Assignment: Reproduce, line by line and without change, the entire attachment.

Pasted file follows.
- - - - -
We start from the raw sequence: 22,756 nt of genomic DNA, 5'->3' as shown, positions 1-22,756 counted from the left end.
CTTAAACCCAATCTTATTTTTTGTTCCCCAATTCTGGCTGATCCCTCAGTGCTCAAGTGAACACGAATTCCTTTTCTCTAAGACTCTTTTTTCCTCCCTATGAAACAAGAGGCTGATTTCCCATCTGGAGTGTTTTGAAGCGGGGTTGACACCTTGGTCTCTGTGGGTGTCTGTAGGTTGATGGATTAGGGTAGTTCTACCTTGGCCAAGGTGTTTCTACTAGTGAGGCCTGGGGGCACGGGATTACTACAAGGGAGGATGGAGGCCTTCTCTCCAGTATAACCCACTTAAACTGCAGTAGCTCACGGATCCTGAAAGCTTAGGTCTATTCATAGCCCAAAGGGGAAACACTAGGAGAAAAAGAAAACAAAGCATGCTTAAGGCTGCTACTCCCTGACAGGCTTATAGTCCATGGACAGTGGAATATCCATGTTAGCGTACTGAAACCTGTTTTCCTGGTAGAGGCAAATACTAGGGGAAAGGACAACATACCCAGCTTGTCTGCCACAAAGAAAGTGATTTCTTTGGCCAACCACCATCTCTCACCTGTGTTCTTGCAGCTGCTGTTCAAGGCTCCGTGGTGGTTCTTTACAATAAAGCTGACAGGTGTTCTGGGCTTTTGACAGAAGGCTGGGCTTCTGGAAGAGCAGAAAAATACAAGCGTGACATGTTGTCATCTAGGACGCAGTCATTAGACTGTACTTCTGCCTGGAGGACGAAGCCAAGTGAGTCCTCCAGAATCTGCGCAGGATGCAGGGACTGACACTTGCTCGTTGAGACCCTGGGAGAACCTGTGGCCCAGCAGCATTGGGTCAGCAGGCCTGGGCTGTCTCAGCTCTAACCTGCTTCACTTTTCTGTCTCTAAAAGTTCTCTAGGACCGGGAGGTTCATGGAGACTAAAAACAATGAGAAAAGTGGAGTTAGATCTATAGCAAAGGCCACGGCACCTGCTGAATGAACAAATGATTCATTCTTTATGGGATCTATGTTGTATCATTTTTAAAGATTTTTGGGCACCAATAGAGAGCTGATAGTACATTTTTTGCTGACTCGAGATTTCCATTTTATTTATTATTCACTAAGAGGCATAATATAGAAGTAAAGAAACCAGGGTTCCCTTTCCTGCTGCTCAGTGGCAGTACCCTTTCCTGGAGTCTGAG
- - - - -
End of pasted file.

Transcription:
We start from the raw sequence: 22,756 nt of genomic DNA, 5'->3' as shown, positions 1-22,756 counted from the left end.
CTTAAACCCAATCTTATTTTTTGTTCCCCAATTCTGGCTGATCCCTCAGTGCTCAAGTGAACACGAATTCCTTTTCTCTAAGACTCTTTTTTCCTCCCTATGAAACAAGAGGCTGATTTCCCATCTGGAGTGTTTTGAAGCGGGGTTGACACCTTGGTCTCTGTGGGTGTCTGTAGGTTGATGGATTAGGGTAGTTCTACCTTGGCCAAGGTGTTTCTACTAGTGAGGCCTGGGGGCACGGGATTACTACAAGGGAGGATGGAGGCCTTCTCTCCAGTATAACCCACTTAAACTGCAGTAGCTCACGGATCCTGAAAGCTTAGGTCTATTCATAGCCCAAAGGGGAAACACTAGGAGAAAAAGAAAACAAAGCATGCTTAAGGCTGCTACTCCCTGACAGGCTTATAGTCCATGGACAGTGGAATATCCATGTTAGCGTACTGAAACCTGTTTTCCTGGTAGAGGCAAATACTAGGGGAAAGGACAACATACCCAGCTTGTCTGCCACAAAGAAAGTGATTTCTTTGGCCAACCACCATCTCTCACCTGTGTTCTTGCAGCTGCTGTTCAAGGCTCCGTGGTGGTTCTTTACAATAAAGCTGACAGGTGTTCTGGGCTTTTGACAGAAGGCTGGGCTTCTGGAAGAGCAGAAAAATACAAGCGTGACATGTTGTCATCTAGGACGCAGTCATTAGACTGTACTTCTGCCTGGAGGACGAAGCCAAGTGAGTCCTCCAGAATCTGCGCAGGATGCAGGGACTGACACTTGCTCGTTGAGACCCTGGGAGAACCTGTGGCCCAGCAGCATTGGGTCAGCAGGCCTGGGCTGTCTCAGCTCTAACCTGCTTCACTTTTCTGTCTCTAAAAGTTCTCTAGGACCGGGAGGTTCATGGAGACTAAAAACAATGAGAAAAGTGGAGTTAGATCTATAGCAAAGGCCACGGCACCTGCTGAATGAACAAATGATTCATTCTTTATGGGATCTATGTTGTATCATTTTTAAAGATTTTTGGGCACCAATAGAGAGCTGATAGTACATTTTTTGCTGACTCGAGATTTCCATTTTATTTATTATTCACTAAGAGGCATAATATAGAAGTAAAGAAACCAGGGTTCCCTTTCCTGCTGCTCAGTGGCAGTACCCTTTCCTGGAGTCTGAG